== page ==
Anti-RR antibodies are still poorly understood. The correlation of their detection with some clinical conditions has changed in recent years; it was initially considered specific to patients infected with Hepatitis C under treatment with ribavirin/interferon when first discovered, but several articles have shown that this pattern can be detected in other clinical conditions or even in healthy individuals [11,17].
The appearance of anti-RR in healthy individuals has already been demonstrated ; based on data from the National Health and Nutrition Examination Survey (NHANHES), the results of anti-RR antibodies in the non-clinical population of the United States were evaluated. This research examined a sample of 4738 people, with anti-RR positive results in 39 patients and a single hepatitis C virus infection between them. Another 79 people infected with the virus had negative results for Anti-RR. One individual under RBV/IFN treatment had RR positivity. The only characteristic found in common in individuals who were positive for anti-RR antibodies, without previous HCV infection, was medication use, which was reported in 21 of the 39 patients. Eleven out of the 21 individuals used various medications and one third used anti-hypertensives.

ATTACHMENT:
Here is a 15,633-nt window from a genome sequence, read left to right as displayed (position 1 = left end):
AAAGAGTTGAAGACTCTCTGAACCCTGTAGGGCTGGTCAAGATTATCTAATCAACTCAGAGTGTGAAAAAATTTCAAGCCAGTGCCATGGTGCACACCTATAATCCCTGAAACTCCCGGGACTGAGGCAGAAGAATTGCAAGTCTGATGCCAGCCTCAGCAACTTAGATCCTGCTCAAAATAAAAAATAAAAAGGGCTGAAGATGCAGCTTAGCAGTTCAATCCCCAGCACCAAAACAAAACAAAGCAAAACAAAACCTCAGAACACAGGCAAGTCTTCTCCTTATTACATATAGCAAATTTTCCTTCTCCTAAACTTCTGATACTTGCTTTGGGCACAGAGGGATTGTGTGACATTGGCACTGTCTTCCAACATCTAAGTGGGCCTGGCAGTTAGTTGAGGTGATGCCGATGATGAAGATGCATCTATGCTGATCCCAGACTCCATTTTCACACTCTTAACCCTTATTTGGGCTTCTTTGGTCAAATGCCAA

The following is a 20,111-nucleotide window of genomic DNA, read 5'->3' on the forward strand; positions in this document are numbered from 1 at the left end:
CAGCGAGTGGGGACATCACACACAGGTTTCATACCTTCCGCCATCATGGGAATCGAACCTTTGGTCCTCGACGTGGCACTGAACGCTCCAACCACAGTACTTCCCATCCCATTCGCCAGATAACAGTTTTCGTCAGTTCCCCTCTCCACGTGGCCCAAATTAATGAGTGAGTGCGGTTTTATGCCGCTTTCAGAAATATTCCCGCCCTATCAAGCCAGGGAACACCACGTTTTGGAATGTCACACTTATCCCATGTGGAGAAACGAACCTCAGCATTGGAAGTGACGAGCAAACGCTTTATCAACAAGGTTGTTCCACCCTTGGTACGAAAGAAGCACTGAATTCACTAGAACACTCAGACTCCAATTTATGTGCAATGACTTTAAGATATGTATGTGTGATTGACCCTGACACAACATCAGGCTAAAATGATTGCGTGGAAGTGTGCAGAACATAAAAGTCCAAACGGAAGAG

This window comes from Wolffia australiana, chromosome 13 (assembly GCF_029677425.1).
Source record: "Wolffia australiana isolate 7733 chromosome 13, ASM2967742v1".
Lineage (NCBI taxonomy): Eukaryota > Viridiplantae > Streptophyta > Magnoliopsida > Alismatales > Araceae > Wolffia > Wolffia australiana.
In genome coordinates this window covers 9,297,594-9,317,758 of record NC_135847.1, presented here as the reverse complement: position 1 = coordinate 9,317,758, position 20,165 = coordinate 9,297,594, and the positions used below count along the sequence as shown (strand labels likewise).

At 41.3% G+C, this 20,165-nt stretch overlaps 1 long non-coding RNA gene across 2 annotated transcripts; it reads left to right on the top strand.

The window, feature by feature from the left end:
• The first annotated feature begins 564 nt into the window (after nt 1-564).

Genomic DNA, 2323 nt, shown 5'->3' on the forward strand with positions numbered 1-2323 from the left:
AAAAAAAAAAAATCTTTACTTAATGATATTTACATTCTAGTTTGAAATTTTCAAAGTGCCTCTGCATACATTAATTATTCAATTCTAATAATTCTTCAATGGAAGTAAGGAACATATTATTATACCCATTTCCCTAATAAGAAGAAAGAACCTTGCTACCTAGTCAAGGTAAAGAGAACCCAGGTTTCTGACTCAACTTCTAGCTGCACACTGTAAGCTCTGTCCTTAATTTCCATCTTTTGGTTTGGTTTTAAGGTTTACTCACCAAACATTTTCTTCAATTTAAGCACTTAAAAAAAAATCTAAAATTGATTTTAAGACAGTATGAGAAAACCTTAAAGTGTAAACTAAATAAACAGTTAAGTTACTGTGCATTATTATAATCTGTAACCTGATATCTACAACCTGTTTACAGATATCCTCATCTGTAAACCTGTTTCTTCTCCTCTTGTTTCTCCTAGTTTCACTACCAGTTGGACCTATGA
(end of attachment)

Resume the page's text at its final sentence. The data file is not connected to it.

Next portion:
Other studies described non-HCV patients with anti-RR antibodies, despite being a minority. Carcamo, et al.  demonstrated that 15 of 23 people with anti-RR results also had a previous HCV infection, indicating that the remaining eight were from an unexposed population. Another study , using IMPDH2 as a substrate in a radioimmunoprecipitation assay, showed specific autoantibodies in patients without HCV (13 of 42). Climent, et al.  analyzed 22,915 patient samples, finding RR positivity in 87 of them. Of these, 84% had positive serology for HCV and the rest (16%) had other conditions such as rheumatoid arthritis, Wilson's disease, systemic lupus erythematosus, and polyarthralgia, among others.